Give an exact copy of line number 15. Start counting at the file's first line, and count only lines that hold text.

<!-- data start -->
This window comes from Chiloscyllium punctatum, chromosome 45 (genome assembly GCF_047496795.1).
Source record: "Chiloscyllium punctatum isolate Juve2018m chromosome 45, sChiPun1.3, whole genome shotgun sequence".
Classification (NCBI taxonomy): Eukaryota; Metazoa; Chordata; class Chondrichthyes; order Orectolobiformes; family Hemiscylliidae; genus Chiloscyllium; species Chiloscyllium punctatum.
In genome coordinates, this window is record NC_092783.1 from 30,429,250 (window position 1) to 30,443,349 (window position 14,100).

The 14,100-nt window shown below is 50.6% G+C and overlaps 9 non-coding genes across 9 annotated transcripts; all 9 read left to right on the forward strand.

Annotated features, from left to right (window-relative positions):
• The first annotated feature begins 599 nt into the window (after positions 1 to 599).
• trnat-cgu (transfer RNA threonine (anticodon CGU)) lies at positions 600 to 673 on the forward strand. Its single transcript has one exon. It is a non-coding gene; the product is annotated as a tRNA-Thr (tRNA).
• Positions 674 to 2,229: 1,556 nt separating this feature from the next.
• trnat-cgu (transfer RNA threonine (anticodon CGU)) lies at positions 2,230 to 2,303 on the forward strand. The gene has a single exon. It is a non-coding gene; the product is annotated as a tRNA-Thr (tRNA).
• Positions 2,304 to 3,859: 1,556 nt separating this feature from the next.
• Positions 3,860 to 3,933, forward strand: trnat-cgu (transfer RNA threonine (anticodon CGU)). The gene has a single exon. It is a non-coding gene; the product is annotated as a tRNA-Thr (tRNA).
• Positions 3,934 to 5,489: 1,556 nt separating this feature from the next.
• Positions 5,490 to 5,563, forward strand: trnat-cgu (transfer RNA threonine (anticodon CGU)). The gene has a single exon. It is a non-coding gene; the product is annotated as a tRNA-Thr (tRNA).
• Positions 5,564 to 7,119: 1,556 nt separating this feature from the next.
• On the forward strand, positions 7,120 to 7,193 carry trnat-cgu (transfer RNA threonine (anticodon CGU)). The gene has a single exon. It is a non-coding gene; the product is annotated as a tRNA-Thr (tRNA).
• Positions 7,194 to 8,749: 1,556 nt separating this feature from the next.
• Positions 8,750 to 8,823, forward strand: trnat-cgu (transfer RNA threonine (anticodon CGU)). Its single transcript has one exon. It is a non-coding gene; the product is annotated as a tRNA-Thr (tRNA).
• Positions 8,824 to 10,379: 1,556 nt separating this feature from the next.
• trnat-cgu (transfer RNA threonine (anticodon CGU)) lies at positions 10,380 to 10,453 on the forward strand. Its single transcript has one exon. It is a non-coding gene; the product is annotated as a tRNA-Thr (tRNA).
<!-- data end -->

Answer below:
• Positions 5,564 to 7,119: 1,556 nt separating this feature from the next.